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begun to doubt the old man's sanity. "Why, I've never asked anybody but Almira."

"Yes, yes, yes. Who could you find to overlook the age question? Who performed the ceremony?"

" Ceremony?"

"Oh, ho! Registry-office performance, eh? and perjury! Monstrous irreligion! My grandson!"

"What do you mean?" But a light was beginning to dawn.

"Who were your witnesses?"

Ethan laughed and flushed, and then grew serious again.

"Of course, it's exactly the same as if we were married, exactly the same." He flashed a broadside of defiance out of shining eyes. "But we know we can't well be married while I'm a minor, and--"

"You aren't married?"

"Oh no. But--"

"Then, what in the name of Jehoshaphat is all this damned--what's all this disturbance about?"

"I'm sure I don't know."

Mr. Tallmadge mopped his brow, and looked about distractedly, like one who has lost his thread in a labyrinth.

"However, it's exactly the same as if we were--"

"Exactly tomfool!"

The old man got up and walked a few shaky paces back and forth. Turning, he caught sight of the letter he'd been sitting upon.

" Wife!" he exclaimed. "What the d-- What does she mean by calling herself your--" and he stopped suddenly with a look of contemptuous comprehension.

"Does she?"

Ethan, with a start forward, had clutched the letter greedily. He couldn't, perhaps he didn't even try to keep the great gladness out of his face as he read. Mr. Tallmadge watched him with equivocal eyes. Then, dryly:

"If I were in your shoes that signature would alarm me."

"I think it very beautiful of her," said Ethan, softly.

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"And not alarming?"

"Alarming?" He knitted puzzled brows. "I begged her to think of me as--like this."

There was a pause.

"It's not her doing," he resumed, hastily, striking out at some indistinct enemy lurking behind the old man's looks. "No ceremony could make us surer of each other. That's why we're not unhappy. It's exactly the same as if we were married."

" Exactly?" He eyed the young face shrewdly, and then, a little baffled by its mixture of sensitive shrinking and frank defiance: "You will oblige me by not keeping this appointment"--he motioned to the letter.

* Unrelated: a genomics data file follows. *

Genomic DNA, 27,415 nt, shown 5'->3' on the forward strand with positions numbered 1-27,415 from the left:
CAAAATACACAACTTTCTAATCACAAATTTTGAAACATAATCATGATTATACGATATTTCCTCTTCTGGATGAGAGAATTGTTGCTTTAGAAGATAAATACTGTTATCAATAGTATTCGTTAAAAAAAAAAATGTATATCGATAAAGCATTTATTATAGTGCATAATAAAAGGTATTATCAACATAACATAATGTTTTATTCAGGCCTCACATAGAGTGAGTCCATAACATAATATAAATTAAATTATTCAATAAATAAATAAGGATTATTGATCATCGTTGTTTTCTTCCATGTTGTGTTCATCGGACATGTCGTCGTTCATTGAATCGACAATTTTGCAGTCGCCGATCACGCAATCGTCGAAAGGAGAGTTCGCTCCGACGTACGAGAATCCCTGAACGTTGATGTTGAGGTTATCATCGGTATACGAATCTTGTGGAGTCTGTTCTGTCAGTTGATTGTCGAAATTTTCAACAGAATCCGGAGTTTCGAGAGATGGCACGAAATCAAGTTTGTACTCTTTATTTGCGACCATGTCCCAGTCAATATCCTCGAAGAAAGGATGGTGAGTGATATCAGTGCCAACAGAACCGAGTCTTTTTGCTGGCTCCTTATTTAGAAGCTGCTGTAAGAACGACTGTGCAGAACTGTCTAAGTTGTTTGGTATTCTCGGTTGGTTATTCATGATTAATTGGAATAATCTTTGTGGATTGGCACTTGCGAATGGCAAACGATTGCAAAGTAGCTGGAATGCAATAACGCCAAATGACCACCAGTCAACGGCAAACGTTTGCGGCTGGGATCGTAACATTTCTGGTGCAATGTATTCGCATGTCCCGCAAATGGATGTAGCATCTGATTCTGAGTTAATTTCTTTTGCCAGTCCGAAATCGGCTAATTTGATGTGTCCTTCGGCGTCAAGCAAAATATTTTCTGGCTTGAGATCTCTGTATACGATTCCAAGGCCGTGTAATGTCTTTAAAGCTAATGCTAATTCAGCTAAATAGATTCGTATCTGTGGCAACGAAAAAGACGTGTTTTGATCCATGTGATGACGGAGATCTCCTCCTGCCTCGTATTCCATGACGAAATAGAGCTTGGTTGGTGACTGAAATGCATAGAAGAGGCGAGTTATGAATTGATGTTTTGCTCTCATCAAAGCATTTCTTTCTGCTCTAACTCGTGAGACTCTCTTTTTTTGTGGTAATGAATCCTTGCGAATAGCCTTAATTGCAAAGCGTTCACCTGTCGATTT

"I'm sorry I can't oblige you, sir."

"Reflect a moment."

"I can't even reflect about it. She's going away to-morrow to spend several months with her sister. After that she goes back to Vassar. I may not see her again till next summer."

"You don't mean she's going back to school this fall?"

"Yes. She lost a year. They couldn't afford-- But now she's going to finish her course."

"Good Lord!"

"I beg your pardon."

"There's no reason why she shouldn't go back to school?"

"Reason why--? No."

A light broke, or rather a darkness spread, over the young man's face, wiping out the grace, stamping it fiercely with detestation of him who had dared think insulting thoughts of Almira. But the old man was smiling and rubbing his parchment hands.

"Tempest in a teacup! Come and have breakfast," he said, walking to the table; "everything's getting cold."

But Ethan put the letter of the clerkly hand into his breast-pocket, and went towering out of the room.

Aaron Tallmadge chuckled genially as he rang for hot buckwheat cakes.

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"Romantic! absurd! Great baby!" he muttered, and opened the morning paper--his paper--Ethan's by-and-by.

Ethan had not needed his grandfather's recommendation to abstain from mentioning in any letter to Mrs. Gano that her more and more irregular correspondent had been ill that last severe winter before he came of age, or that he considered himself engaged to be married to a girl older than himself and penniless. Mr. Tallmadge persistently affected to put this last achievement aside as sheer youthful nonsense. But those letters in the misleading hand came to Ashburton Place with irritating regularity. He began secretly to await with no small anxiety Ethan's view of the moral as well as legal liberty conferred by the distinction of being twenty-one. Before that moment arrived, the doctors were agreeing that the young man must not, till his health should be established, spend another Christmas in New England.

"At the end of the Indian summer away with him."

"By all means," said Mr. Tallmadge. "Why wait even for the summer?" All he needs is a thorough change."

The old man was thinking--thinking not alone of the health, but ambitiously of the future, of his grandson.

"Where shall I send him?" asked Mr. Tallmadge.

"It doesn't much matter where he is in the summer," the doctors agreed; "but get him south of Mason and Dixon's line next winter."

These insensate medicos had no bowels of political compassion. They must have known well enough that the region indicated was not a part of the world lightly to be recommended to Aaron Tallmadge.